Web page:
By the SMU Social Media Team
The traditional kopi (Malay for coffee) culture has a long history in Singapore. Thick, buttery and black, the familiar aroma is intimately intertwined with the everyday lives of many Singaporeans.
Then, just over 2 decades ago, Starbucks came to our little red dot, introducing local folks to the second-wave coffee culture and the world of cappuccinos, lattes, and other coffees which we couldn’t quite pronounce then, but just knew that it was fancy enough to cost more than $1.
But it wasn’t until the third-wave coffee culture hit our shores in the 2000s that we were made aware of the concept of specialty coffee. This gradually began to take our little island by storm. Café joint after café joint began popping up all around Singapore, from the central business district and shopping malls to even our neighbourhoods.
But for the avid coffee drinker like Faye Sit, you may be familiar with her predicament: She realised that coffees from specialty cafes are too expensive to drink regularly, and not always conveniently located when you need a quick fix.
“By brewing coffee at home, we were kinder to our wallets, and we could brew coffees exactly the way we want to enjoy them,” says Faye, an alumna of Singapore Management University’s (SMU) Lee Kong Chian School of Business where she did her Bachelor’s degree in Business Management. Faye and her co-founder Ernest Ting took it upon themselves to find a solution—by founding Hook Coffee, an online subscription coffee delivery service.
Whether whole beans, ground coffee, drip coffee bags or even Nespresso-compatible pods, no matter how you prefer your brew, Hook Coffee has something for you. And customers can rest assured that the coffee is all roasted locally to ensure freshness and a unique flavour profile—with whimsical flavours such as Hands Off My Nuts from Tolima, Colombia, which contains hints of honey-coated nuts and is of a medium acidity, and Kopi Sutra from West Java, Indonesia, which contains hints of black forest cake.
On top of that, Faye and her co-founder insist on a #MakeCoffeeBetter principle. Their company sources sustainably-grown and ethically-produced coffees directly from farms around the world, covering regions like Latin America, Africa and Asia. Although they pride themselves on giving farmers fair remuneration, the costs are not passed on to customers.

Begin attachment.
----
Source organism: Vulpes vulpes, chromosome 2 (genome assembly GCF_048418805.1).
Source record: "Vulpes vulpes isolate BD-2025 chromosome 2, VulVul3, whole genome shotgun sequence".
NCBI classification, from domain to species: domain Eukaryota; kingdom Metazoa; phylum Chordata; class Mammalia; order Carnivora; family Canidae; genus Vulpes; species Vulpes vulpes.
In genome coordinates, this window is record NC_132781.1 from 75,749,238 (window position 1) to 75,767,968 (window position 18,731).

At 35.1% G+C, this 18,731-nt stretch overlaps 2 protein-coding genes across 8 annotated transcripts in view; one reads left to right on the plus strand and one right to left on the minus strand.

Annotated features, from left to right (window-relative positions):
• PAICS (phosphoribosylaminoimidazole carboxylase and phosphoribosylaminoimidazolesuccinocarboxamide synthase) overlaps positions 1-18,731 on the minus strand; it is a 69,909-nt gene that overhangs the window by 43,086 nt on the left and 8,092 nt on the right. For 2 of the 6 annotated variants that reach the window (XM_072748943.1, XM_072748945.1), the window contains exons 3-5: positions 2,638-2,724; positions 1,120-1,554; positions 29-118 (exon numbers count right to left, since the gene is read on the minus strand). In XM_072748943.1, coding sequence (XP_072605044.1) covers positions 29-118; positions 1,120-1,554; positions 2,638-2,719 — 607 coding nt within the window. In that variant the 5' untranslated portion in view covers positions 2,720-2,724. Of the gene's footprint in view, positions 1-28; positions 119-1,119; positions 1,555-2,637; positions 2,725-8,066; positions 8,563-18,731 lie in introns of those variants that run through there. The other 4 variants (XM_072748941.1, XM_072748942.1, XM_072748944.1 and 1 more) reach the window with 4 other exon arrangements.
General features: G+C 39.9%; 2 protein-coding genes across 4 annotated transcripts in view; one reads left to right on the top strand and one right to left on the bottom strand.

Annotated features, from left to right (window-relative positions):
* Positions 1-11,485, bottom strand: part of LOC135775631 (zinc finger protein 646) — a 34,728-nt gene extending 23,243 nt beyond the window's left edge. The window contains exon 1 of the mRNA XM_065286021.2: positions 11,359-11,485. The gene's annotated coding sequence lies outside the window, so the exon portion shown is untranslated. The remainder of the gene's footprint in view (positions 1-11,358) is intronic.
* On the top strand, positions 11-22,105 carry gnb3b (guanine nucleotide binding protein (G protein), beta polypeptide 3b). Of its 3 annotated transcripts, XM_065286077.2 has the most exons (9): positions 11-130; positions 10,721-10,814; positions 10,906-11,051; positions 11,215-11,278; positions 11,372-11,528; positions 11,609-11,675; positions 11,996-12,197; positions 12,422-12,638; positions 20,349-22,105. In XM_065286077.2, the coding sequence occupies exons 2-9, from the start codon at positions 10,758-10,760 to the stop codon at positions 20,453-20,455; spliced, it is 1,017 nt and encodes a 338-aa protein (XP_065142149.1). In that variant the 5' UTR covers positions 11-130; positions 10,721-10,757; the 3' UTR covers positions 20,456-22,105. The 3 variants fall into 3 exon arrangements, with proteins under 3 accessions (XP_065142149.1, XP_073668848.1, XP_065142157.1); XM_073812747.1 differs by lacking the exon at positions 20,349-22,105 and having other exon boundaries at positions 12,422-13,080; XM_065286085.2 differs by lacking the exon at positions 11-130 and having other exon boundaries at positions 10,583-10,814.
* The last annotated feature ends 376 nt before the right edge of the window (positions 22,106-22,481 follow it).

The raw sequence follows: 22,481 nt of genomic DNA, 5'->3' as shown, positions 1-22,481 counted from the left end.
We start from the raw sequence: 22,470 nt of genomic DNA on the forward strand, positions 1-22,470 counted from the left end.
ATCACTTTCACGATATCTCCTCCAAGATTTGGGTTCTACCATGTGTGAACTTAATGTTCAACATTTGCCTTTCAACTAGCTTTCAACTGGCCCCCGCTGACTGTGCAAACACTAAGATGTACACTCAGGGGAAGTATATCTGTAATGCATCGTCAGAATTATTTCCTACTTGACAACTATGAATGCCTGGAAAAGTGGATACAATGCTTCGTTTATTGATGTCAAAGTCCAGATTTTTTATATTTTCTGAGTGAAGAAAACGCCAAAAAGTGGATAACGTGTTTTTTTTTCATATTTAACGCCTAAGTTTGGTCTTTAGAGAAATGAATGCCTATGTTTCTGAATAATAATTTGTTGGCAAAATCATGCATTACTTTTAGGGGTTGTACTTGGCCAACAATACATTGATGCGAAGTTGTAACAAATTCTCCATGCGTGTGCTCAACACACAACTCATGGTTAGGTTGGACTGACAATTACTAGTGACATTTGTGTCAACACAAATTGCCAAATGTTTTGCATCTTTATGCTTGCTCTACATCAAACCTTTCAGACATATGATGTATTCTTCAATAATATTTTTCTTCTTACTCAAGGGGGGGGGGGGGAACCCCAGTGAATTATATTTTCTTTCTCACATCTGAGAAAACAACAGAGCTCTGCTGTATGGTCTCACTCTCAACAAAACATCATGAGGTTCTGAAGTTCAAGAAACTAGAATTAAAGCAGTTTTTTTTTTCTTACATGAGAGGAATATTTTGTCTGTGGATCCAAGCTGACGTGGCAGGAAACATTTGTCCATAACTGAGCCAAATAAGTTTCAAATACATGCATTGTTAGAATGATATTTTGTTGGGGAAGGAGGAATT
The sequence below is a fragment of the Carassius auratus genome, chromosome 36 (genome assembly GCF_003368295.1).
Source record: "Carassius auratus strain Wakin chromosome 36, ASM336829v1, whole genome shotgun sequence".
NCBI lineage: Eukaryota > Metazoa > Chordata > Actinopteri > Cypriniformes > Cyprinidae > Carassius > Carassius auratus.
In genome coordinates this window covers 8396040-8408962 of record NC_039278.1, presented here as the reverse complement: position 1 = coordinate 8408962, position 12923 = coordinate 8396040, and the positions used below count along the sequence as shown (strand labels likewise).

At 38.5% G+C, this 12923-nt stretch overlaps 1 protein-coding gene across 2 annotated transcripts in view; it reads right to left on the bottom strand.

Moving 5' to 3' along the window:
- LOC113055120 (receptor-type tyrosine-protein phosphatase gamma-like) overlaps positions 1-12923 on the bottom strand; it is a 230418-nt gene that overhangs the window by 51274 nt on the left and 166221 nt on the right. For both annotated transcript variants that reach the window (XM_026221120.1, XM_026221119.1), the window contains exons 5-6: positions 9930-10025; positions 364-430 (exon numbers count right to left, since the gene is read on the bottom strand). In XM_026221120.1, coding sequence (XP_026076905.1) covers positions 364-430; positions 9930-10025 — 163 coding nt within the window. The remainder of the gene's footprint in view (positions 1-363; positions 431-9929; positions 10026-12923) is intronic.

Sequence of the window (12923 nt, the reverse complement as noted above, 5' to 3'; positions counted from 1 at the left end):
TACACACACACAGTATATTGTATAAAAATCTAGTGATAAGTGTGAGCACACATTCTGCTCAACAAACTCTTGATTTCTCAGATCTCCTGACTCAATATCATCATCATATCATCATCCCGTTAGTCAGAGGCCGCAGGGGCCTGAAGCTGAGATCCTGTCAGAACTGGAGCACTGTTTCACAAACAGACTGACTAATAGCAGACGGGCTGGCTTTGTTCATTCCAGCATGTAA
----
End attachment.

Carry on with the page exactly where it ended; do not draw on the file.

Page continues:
The best part is, with prices starting from just $14 per 200g bag for the subscription service (or $18 for a one-off purchase of 200g of coffee), each cup of coffee works out to less than $1!
Faye recalls how they started their business with the help of SMU IIE’s (Institute of Innovation and Entrepreneurship) incubation programme upon returning to Singapore after her study stint in London. She says: “With their support and mentorship from F&B and technology practitioners and experts, we were able to take our business plan to market within three months and even successfully pitched for the Action Community for Entrepreneurship (ACE) SPRING Grant of S$50,000.”
Through the clever use of technology, the Hook team have concocted an easy-to-use interactive recommendation engine on its website. Apart from assisting customers who don’t speak barista spiel with their decision making, it has also helped the team better analyse their customers’ buying and consumption habits.
“It has allowed us to know coffee drinkers better than any other coffee company in Singapore. When our customers rate the coffees they receive, we get to know their sensory taste profile, preferences, and lifestyle habits even better,” describes Faye.
The website also offers educational tools like step-by-step brew guides for those interested to take their coffee knowledge to the next level, but it also caters to consumers who just want a fuss-free solution like drip coffee bags.
Down the road, she hopes to eventually become a household brand across Asia, but on a more personal level, her dream is that Hook Coffee will spark conversations about socially and environmentally-conscious consumption even as consumers’ tastebuds are evolving.
She explains: “Coffee is something that’s habitual yet it’s so underappreciated for its role in our lives every day. In this way, coffee is so much more than a commodity, it’s also a lifestyle, and I’d like to think that it’s something that brings people together as well.”
Faye believes that you don’t have to be a connoisseur or barista to appreciate and brew great coffee. In fact, “even a three-year-old can brew delicious coffee—all you need is quality and fresh-roasted coffees, and maybe a simple brew apparatus like the V60 or French Press.”
Even though many Singaporeans are still drinking coffee with milk—as a result of the second-wave coffee culture, she has observed that more and more people are slowly learning to appreciate filter coffee. “It’s the best way to really experience the nuanced natural notes and mouthfeel of each coffee from across different origins. Even coffees from the same farm can taste different throughout the year because of the ‘terroir’—soil, altitude, climate, and processing methods,” she says.
Ultimately, no matter what your taste preferences are, her simple advice is this: “A good cup of coffee should be brewed from freshly-roasted coffee.”
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